In this post you will understand what is moderate drinking, how to drink alcohol moderately and my top 5 tips on how to cut down your drinking for the long term. Behaviour change is a process that requires commitment, learning and reflection. As I introduce you to tried and tested moderation techniques you will be able to cut your consumption painlessly, and really enjoy the process along the way. These alterations will improve your: health; emotional wellbeing; relationships; career and bank balance.
What is the definition of Moderate Drinking?
Before we jump into how to cut down on alcohol, lets first look at what it means to be a moderate drinker. There is no widely accepted definition of “moderate drinking”, different countries and medical bodies have varying definitions and guidance on the matter.
The National Institute of Alcohol Abuse and Alcoholism (NIAAA) in the United States defines low risk alcohol use as drinking up to two drinks daily for healthy adult men and one drink for healthy adult women. One drink in the United States is defined as 12 fluid ounces (350ml) glass of 5% ABV strength beer or a glass of 5 fluid ounces (150ml) of 12% ABV wine. The NIAA also goes further and considers that anyone exceeding these limits to be at risk of drinking too much alcohol and may lead to a higher chance of developing health related problems in the future.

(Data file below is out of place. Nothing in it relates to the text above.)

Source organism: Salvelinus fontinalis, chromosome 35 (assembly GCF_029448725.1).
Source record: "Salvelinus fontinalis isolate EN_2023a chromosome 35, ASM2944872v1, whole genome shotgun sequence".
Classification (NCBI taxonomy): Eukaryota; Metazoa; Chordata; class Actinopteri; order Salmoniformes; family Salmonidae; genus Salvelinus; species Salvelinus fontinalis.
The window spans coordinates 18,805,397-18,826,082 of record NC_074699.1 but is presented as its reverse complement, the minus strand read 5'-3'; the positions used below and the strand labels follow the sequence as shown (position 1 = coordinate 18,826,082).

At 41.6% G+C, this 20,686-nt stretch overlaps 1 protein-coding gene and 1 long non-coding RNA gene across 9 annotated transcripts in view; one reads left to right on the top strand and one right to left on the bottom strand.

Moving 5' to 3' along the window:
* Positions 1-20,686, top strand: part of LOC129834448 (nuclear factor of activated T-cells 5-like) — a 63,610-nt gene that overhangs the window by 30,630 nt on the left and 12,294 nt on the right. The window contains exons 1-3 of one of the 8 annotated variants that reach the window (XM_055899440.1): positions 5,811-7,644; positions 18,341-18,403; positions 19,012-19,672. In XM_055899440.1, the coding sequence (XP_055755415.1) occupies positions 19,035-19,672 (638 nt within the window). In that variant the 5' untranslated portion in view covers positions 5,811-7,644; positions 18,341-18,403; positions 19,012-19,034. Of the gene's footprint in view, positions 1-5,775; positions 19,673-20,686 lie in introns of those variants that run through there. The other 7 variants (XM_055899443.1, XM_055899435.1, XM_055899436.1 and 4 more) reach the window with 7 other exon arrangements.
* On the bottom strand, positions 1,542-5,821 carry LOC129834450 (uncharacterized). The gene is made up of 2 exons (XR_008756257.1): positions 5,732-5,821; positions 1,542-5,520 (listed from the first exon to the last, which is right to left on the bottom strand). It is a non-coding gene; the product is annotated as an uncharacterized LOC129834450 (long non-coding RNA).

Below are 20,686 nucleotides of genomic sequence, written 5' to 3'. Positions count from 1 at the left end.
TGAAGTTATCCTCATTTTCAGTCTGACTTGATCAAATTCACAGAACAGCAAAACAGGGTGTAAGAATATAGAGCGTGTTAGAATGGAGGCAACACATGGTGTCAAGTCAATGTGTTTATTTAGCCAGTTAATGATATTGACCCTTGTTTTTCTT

In 2016 the NHS revised their alcohol advice guidelines after review by the Chief Medical Officers of the UK. This guidance focussed on updating the alcohol device for regular drinking, single drinking sessions and drinking during pregnancy. The NHS guidance recommends that in order to keep the health risks from drinking alcohol at a low level you should not drink regularly more than 14 units per week spread evenly over 3 days or more.
Moderation Management is a non-profit organisation in the harm reduction field, that helps people address the effects of their drinking in friendly and safe . They define a moderate drinker as a person with the following characteristics:
These guidelines are helpful in allowing us to think about where we want to aim for, in terms of moderation. A moderate drinker is generally someone who enjoys the relaxing and social benefits of an occasional drink or two, but without the negative consequences. Drinking is in proportion with the rest of their life in that it does not dominate and there are many other sources of interest, joy and stimulation.
What is a unit of alcohol and how is it calculated?
In the context given above, a ‘unit of alcohol’ is calculated by multiplying the total volume of a drink (in ml) by its ABV (measured as a percentage) and dividing the result by 1,000.
e.g. strength (ABV) x volume (ml) ÷ 1,000 = units of alcohol